Would mini-cam be helpful for Aria to be able to see you and Hamish at night when she is awake? Just a thought. Please feel free to write anything you need to on the website. We are here for you in any way. Sending my love and prayers to you all.
    In His love,
    Carolyn O’Cain

  5. chrissy Hallberg says:

    So good you can say how it really is,things will get better,radio on low in Aria’s room might help her feel better about the quietness of the night.Happy snorring.God bless,xxxxx

  6. Jen Cato says:

    Awww…sweetie. It’s good to be able to voice how you feel, even if it’s with us. (hugs) There are so many mixed feelings, we understand and I’m glad you’re sharing them with us instead of holding it all in. I’m very glad that Aria is home and it’s going to be rough, but remember how long and far you’ve all come. God’s looking out for you all. <3 Love yas..

  7. Susan Keam says:

    I read the updates as they come through, but don’t often have time to comment. I just wanted to write to encourage you to hang in there, because things will improve, and God is watching over your precious family. I have seen the same feelings and things happening to my sister and brother-in-law as they manage their little girl with severe congenital heart disease, and juggle this with supporting each other and their two older boys. They are starting to come through it all, and you will too, despite the hurdles and speed wobbles that lie ahead.

    What you are feeling is just so normal when you are tired, stressed, scared, wondering what will happen next, how you will cope. We know that God really does give grace and wisdom, and people around to help when we need them most. But even when we trust him absolutely, and know that he is sovereign, in control, and has given the privilege of parenting a miracle child, we still have these mixed feelings, and that’s OK. I’m reminded of how Job felt when God allowed Satan to touch his life. Job didn’t know why his calamities occurred, but God did, and he knew Job’s heart and never allowed more than he could just cope with, and after the calamities Job was blessed even more than in the earlier years.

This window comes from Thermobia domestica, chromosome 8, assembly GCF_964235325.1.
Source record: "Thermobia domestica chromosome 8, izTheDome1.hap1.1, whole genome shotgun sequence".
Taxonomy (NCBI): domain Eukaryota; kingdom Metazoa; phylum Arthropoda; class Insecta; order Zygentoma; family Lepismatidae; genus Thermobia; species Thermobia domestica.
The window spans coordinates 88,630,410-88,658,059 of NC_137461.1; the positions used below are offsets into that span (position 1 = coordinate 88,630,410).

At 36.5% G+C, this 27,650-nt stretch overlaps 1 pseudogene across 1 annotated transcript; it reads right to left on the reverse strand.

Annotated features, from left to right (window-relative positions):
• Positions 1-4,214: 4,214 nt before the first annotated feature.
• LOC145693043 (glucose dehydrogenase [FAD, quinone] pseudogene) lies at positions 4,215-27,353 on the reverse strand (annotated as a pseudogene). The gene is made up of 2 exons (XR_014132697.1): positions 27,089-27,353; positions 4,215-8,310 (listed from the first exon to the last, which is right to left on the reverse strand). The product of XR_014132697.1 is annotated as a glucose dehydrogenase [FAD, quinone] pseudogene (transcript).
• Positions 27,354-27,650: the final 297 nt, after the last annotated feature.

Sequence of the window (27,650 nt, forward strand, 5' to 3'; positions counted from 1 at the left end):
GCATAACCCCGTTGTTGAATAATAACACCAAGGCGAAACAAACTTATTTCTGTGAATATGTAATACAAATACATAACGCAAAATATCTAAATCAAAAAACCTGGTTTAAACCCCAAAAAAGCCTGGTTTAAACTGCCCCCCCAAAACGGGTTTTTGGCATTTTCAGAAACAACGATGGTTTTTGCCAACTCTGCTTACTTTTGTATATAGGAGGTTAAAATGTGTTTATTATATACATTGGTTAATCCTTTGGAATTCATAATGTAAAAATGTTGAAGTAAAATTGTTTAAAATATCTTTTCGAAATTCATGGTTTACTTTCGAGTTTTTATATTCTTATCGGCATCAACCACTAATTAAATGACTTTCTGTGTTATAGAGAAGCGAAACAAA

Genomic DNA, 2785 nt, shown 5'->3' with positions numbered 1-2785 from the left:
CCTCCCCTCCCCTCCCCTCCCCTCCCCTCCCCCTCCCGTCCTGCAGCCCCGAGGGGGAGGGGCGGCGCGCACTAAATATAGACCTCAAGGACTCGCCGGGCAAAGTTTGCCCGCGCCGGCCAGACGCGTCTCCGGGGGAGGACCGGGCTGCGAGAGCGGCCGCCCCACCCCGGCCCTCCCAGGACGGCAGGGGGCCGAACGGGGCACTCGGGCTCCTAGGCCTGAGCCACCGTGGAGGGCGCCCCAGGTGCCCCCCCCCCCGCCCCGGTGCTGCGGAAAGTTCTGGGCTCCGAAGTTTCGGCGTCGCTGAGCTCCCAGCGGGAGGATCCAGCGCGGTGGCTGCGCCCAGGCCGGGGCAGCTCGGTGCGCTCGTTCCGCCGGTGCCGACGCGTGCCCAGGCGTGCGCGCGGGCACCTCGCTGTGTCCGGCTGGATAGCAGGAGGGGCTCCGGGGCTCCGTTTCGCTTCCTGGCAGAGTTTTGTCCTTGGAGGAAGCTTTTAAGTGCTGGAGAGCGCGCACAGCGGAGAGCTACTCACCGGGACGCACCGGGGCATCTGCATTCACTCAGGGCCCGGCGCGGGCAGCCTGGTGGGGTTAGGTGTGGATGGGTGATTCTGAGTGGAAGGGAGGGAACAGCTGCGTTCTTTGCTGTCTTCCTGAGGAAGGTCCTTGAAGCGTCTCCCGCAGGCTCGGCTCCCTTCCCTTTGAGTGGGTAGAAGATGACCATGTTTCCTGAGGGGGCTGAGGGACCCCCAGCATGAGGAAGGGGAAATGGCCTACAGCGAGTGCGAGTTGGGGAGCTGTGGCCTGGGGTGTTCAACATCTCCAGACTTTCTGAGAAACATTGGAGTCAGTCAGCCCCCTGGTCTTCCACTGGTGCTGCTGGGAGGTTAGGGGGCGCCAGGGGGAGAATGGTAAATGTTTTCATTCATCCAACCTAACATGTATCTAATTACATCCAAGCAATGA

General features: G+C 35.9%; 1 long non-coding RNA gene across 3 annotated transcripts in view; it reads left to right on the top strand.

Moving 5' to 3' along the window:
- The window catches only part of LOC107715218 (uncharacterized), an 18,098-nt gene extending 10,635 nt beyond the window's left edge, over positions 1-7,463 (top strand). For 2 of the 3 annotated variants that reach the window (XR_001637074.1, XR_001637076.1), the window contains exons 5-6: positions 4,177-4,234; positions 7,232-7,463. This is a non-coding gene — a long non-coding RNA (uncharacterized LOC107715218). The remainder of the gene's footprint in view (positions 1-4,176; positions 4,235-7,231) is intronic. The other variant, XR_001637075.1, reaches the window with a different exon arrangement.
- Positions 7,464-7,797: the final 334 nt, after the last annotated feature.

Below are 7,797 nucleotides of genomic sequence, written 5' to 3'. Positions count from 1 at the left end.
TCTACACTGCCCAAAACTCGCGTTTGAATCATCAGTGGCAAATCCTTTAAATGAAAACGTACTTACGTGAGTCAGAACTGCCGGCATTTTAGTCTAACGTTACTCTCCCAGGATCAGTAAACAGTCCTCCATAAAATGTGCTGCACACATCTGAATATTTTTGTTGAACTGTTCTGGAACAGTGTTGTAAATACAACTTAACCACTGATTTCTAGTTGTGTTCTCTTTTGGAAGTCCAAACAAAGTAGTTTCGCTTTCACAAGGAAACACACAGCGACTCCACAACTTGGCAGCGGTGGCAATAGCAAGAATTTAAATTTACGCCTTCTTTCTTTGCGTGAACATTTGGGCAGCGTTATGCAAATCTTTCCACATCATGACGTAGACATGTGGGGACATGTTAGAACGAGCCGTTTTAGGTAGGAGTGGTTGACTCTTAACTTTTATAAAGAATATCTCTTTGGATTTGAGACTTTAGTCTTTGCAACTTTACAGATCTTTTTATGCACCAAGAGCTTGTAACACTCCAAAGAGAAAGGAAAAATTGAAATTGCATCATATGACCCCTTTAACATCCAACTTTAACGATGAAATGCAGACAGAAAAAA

Aria’s days were numbered by God before she was even conceived, and all that has happened – her survival until now, despite what the doctors thought, and even through 2 transplants – is a miracle, and we just praise God for this.

    Your testimony through these blogs reaches so many in ways you could never have imagined, and we just keep praying for you all, that God will protect you and bless you.

  8. Alison says:

    Every day will get easier. Part of the sleep problem is probably Aria’s anti-rejection drugs – they seem to really play havoc with sleep patterns. It’s like having a newborn baby – you’ll have to try and sleep when she does (easier said than done I know with Asher there too!) Take all the help that is offered and try and get 5 minutes here and there for yourself. You’re all doing great!

  9. Nicola Voisey says:

    Hey Anita,
    I know where you are coming from. I’m pondering how a fifth child will fit into our already busy family.
    You and Hamish are a great parenting team who come up with awesome ideas and ways to make your challenges more bearable and even lots of fun. It is a huge adjustment getting back to being a family living all together. I’m learning to approach things in baby steps. One little achievement each day is still progress. Reward yourself for them too.
    At times like these I remember the Israelites in the desert. They had to work out how to cope with making food from manna, lots of new commandments to obey, tent living and having to pack up at a moments notice when the cloud or pillar of fire moved. A few posts ago you guys wrote it takes a village to raise a child. God has given you willing villagers to help you negotiate you time in the desert.

  10. Erin and Granddaughters says:

    The blessing is this litlle girl is still sharing this earth with us. Thank god for our doctors and technology.

  11. Jan says:

    You as a family are just wonderful keep strong and take care. This is a journey you are all on keep sharing it with us all. Everything you are feeling is normal and healthy